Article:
So, Syed Mahmood came to MAO College campus the night Sir Syed had died. He told Mir Vilayat Hussain that the grave of his father would be on the piece of land in right hand side of the Jama Masjid and not outside the Victoria Gate. Principal Beck was informed of this and he agreed. He said Syed Mahmood was Sir Syed's heir and Sir Syed should be buried wherever his son wants. And the grave was prepared in the night itself.
Next day, a huge crowd assembled at the cricket ground for the funeral prayer. Beck had so much influence on Sir Syed’s life and the College that, without consulting anyone, he kept the 4 pm next day time for taking out the janaza or funeral procession. Hindus, Muslims, Christians and other communities from Aligarh and neighbouring areas flocked to the campus to say goodbye to the great grand old man of Aligarh. Many British officers, railway officials and police guards too joined the funeral procession. Men and women, including masons and workers who had worked on the College buildings while Sir Syed sat there, putting a stone here, changing the brick there, wept inconsolably. They mourned the death a of man whose replacement has not walked on the subcontinent's land since his passing.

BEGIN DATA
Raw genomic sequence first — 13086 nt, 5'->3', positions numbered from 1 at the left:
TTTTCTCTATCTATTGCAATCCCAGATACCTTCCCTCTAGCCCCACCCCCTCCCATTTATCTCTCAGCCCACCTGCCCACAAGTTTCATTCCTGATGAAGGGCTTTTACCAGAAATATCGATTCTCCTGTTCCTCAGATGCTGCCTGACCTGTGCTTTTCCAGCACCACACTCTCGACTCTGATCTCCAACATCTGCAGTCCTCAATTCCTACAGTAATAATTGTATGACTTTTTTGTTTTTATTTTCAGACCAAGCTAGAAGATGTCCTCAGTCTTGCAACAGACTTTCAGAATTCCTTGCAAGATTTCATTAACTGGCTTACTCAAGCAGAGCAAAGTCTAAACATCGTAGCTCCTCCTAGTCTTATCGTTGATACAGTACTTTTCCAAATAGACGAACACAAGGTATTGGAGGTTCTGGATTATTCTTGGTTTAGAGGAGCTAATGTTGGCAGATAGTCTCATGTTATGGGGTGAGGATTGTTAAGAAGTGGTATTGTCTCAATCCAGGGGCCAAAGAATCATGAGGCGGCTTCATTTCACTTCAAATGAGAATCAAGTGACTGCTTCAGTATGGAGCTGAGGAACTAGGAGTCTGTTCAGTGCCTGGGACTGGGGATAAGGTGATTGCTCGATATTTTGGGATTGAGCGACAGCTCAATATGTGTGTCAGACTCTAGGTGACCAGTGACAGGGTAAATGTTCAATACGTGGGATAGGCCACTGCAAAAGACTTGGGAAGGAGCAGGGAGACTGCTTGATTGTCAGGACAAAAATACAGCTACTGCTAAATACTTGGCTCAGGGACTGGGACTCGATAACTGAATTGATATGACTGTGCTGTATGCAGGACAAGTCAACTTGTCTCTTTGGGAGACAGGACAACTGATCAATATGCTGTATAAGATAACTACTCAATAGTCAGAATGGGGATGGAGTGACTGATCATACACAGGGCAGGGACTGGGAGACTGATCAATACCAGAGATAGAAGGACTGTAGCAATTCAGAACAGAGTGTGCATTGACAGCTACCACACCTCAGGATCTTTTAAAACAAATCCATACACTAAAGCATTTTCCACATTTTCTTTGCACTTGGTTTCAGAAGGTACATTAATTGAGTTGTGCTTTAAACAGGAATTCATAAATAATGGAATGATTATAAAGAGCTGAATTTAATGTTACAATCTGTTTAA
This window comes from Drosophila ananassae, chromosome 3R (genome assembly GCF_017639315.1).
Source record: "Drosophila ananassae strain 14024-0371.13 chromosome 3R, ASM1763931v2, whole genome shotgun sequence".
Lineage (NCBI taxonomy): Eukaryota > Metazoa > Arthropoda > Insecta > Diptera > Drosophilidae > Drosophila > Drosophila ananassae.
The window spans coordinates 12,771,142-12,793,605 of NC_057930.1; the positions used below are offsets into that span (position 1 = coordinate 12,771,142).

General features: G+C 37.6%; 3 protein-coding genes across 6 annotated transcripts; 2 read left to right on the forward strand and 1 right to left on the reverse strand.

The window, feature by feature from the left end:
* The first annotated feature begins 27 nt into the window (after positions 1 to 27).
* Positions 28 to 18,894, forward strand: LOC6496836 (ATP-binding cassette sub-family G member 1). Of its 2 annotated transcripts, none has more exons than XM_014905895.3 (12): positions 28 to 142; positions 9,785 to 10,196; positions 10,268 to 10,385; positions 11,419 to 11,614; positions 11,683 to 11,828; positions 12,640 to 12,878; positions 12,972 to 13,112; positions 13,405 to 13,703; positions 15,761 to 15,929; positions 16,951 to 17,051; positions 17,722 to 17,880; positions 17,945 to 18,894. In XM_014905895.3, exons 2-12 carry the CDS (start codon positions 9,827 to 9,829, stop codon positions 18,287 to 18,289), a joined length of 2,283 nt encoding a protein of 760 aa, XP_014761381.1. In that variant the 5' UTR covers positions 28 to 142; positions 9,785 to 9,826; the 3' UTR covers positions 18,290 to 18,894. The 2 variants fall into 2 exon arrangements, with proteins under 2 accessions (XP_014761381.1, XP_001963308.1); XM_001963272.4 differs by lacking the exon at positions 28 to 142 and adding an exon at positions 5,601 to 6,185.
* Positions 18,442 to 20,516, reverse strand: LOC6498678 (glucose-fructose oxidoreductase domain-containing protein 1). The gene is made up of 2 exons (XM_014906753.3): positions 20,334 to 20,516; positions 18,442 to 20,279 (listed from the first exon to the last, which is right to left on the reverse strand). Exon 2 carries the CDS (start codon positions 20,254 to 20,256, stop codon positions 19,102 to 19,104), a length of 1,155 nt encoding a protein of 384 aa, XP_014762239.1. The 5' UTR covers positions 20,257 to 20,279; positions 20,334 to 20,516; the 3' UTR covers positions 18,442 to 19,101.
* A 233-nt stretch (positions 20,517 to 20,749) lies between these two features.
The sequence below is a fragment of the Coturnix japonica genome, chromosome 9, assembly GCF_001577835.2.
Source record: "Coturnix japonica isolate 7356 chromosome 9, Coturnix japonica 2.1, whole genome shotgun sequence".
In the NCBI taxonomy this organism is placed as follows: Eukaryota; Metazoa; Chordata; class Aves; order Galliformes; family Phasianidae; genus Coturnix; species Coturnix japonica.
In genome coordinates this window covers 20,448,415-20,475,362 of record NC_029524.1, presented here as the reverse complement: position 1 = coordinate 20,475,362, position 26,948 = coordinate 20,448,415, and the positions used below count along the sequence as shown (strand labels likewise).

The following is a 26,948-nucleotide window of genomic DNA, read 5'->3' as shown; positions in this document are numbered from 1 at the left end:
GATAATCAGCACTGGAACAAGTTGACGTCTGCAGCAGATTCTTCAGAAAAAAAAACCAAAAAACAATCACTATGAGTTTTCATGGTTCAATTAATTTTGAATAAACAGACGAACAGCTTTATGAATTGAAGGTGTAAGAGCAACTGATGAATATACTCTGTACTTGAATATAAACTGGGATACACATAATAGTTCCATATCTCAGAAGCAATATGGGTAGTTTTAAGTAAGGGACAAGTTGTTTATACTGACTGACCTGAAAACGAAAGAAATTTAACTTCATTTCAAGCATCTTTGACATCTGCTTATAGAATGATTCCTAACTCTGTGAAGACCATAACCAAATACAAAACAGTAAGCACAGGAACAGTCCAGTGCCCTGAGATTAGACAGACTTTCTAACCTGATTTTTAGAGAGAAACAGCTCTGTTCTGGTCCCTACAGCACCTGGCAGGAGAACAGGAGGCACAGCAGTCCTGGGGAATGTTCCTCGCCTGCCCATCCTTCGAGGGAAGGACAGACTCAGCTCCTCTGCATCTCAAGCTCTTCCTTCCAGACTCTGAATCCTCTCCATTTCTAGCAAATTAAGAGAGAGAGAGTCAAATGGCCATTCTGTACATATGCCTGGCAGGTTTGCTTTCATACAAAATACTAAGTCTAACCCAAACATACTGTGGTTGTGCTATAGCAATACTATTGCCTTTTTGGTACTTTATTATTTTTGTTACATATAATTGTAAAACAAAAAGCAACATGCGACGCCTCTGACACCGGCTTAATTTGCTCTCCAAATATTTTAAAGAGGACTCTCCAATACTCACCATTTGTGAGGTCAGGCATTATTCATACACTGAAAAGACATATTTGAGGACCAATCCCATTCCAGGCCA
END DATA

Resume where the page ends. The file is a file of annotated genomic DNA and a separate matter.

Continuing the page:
Maulvi Abdullah Ansari, son-in-law of Darul Uloom Deoband founder Maulana Qasim Nanautvi and who had set up Sunni Theology department at MAO College, led namaz-e-janaza. Principals, Theodore Beck and Theodore Morison, too participated in the namaz-e-janaza. A police team gave a guard of honour. Floral wreaths were put on the grave on behalf of the Lieutenant Governor the United Provinces (now UP).
Five more gentlemen who were touched by Sir Syed one way or the other—son Syed Mahmood, friend Mohsinul Mulk, friend Zainul Abideen, grandson Sir Ross Masood who had played in Sir Syed’s lap, student and teacher at MAO College Sir Ziauddin (he had refused to join deputy collector’s job and preferred to teach at MAO College on Sir Syed's insistence and later became its principal and VC too after it became AMU) --later joined Sir Syed at the small patch of land on the mosque's premises. They all, close to each other, sleep peacefully.
Sir Syed's roofless grave is covered with a sheet of green grass. It has been kept like that with a purpose. The man who gave a new life to the Muslims of the subcontinent and who was among harbingers of 19th century renaissance in India continues to serve nature even after death.
Sham dar sham jalenge teri yadon ke charag/Nasl dar nasl dard tera numaya hoga